Donors to President-Elect Bush Look for Return on Investment
Industry groups that raised record amounts of money for President-elect Bush and the Republican Party have "great expectations" for -- and "a few favors" to ask of -- the new Bush administration, the Wall Street Journal reports. Although some organizations will "hol[d] their lobbying fire" until Bush assembles his White House, others have already "push[ed] their priorities" to the Bush transition team via lobbyists and position papers. For example, the U.S. Chamber of Commerce, which spent more than $15 million on issue ads favoring Republicans, has sent "white papers" to the Bush transition team, urging the president-elect to "rol[l] back" ergonomics rules issued by the Clinton administration. Pharmaceutical firms, which contributed $4 million to the Bush campaign and the GOP and spent an additional $40 million on issue ads, "want their voice heard" in the Medicare prescription drug benefit debate. Although most industry groups will not "know for months what return, if any, their investments will reap," the Journal points out that "it is nonetheless vital to establish ties" with the incoming administration, adding, "It doesn't hurt if you have spent money helping to put them there." Mark Merritt, a political strategist with the American Association of Health Plans, said, "The question is how to get access to the new administration." According to Merritt, AAHP sent $25,000 to the Texas State Society to help fund the "Black Tie & Boots" inaugural ball, and other corporate sponsors "shell[ed] out" $50,000 each for the event. "Inauguration is the biggest game in town for donors who want to give that last something special," he said.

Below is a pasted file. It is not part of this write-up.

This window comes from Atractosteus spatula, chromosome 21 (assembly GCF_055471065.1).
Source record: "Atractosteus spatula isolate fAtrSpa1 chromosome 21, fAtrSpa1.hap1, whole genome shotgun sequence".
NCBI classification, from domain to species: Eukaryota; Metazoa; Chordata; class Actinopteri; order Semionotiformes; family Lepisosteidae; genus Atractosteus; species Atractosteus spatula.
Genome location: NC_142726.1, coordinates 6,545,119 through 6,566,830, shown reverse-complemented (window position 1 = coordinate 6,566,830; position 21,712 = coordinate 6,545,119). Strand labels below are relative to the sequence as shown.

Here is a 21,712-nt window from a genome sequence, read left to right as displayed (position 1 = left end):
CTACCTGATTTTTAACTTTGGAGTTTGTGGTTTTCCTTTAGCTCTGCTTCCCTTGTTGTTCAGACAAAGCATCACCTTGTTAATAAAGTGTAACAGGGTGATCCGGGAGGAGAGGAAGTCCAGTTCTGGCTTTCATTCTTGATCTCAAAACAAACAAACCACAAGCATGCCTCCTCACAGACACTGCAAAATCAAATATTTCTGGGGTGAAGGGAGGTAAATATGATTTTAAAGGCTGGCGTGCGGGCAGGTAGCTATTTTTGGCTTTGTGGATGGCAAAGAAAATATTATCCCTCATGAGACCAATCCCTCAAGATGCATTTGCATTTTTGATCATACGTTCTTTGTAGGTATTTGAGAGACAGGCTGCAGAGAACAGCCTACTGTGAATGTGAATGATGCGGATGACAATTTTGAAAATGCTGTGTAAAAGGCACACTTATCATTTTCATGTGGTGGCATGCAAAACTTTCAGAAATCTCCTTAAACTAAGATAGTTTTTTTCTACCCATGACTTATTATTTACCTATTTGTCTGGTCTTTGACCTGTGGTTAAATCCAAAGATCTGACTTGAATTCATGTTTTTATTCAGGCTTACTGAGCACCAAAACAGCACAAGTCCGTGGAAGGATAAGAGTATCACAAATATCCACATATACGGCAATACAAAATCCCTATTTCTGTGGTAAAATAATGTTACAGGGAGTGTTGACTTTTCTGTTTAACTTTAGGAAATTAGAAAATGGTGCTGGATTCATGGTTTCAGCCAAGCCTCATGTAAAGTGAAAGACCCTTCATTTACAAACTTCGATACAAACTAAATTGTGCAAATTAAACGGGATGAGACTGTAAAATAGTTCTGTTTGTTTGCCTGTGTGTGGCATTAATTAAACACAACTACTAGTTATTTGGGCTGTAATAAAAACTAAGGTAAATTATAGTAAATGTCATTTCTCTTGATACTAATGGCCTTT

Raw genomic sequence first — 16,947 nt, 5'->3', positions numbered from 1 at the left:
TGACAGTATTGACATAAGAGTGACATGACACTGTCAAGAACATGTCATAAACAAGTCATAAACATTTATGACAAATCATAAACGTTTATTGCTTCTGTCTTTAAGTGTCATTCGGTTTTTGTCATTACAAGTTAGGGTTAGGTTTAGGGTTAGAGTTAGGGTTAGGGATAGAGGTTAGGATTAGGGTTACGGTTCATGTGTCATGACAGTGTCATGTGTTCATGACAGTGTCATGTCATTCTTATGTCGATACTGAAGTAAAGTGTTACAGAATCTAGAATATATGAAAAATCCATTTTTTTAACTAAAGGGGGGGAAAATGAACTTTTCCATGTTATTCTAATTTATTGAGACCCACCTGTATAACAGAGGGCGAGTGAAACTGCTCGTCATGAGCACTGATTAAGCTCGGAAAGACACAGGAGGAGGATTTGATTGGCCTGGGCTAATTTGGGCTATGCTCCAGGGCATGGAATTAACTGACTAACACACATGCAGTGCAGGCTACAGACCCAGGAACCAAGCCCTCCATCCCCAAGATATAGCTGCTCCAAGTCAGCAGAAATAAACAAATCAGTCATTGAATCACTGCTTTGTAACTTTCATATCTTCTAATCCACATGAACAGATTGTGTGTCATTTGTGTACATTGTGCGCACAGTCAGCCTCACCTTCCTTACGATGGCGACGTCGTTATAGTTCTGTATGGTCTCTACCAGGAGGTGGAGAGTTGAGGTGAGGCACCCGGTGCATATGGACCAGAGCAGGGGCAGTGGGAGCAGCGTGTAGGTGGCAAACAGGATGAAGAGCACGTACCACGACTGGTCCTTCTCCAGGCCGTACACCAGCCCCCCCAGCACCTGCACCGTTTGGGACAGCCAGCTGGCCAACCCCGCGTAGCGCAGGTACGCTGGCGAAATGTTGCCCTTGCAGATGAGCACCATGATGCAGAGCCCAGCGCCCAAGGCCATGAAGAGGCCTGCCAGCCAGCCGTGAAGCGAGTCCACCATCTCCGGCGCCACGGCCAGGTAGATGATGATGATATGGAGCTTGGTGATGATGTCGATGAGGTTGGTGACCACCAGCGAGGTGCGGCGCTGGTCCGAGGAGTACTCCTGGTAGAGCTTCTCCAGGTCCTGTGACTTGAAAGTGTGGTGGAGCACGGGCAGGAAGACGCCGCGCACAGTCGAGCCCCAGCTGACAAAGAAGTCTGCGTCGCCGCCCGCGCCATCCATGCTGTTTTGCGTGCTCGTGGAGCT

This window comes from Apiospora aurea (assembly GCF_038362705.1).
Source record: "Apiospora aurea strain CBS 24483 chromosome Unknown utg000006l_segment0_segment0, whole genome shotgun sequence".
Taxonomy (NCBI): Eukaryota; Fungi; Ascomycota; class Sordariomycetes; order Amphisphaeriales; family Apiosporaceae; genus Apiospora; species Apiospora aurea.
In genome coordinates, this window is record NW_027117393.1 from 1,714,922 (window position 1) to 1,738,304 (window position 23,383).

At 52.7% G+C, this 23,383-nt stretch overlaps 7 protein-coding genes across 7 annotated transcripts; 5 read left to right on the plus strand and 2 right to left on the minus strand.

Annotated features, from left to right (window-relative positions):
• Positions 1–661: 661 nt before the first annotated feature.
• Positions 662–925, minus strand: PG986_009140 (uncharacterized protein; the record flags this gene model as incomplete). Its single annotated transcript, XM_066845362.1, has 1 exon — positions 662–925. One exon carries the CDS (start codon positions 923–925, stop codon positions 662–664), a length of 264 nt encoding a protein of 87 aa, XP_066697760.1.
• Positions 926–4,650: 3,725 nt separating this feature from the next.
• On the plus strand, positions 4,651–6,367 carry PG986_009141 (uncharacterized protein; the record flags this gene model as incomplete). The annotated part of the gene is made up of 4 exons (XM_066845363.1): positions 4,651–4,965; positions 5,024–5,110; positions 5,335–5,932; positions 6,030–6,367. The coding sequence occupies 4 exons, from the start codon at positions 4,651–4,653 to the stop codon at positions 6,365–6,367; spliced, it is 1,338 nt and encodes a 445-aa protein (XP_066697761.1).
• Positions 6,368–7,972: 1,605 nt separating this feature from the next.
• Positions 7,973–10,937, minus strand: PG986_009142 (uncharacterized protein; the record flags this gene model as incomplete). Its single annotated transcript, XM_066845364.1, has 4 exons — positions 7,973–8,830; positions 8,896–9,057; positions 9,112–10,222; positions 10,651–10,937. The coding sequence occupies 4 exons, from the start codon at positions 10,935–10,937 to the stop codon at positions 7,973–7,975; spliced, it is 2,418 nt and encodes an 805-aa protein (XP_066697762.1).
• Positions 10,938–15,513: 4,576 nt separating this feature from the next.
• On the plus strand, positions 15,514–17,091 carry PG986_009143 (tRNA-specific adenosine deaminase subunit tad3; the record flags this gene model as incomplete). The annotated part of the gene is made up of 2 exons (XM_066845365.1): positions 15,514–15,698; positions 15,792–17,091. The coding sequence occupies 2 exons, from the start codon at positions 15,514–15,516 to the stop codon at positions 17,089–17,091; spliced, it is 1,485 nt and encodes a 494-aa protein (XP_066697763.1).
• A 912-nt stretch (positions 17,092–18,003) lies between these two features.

While many groups may not reap the rewards of their investments for months, if ever, the pharmaceutical industry's donations have helped it emerge as an "early winner." Last week, Bush nominated Mitchell Daniels, an executive with drug giant Eli Lilly & Co., to head the
Office of Management and Budget (Hamburger, Wall Street Journal, 12/28). While Daniels will not have "direct responsibility" over health policy, he would likely serve as a "key architect" in administration proposals to overhaul Medicare, including a prescription drug benefit; limit drug patents to encourage price competition; or allow the reimportation of less expensive drugs from abroad (American Health Line, 1/3). The Journal reports that while Daniels has not "actively lobbied" on prescription drugs, he testified in the Senate last year that Lilly backs a drug benefit "based on competition among private sector options where beneficiaries can choose the plan they want" (Wall Street Journal, 12/28). Daniels also said that plans like the Clinton administration's proposal to "simply" add a drug benefit to Medicare could "quickly translate into price controls" for drugs and "derail medical progress" (American Health Line, 1/3).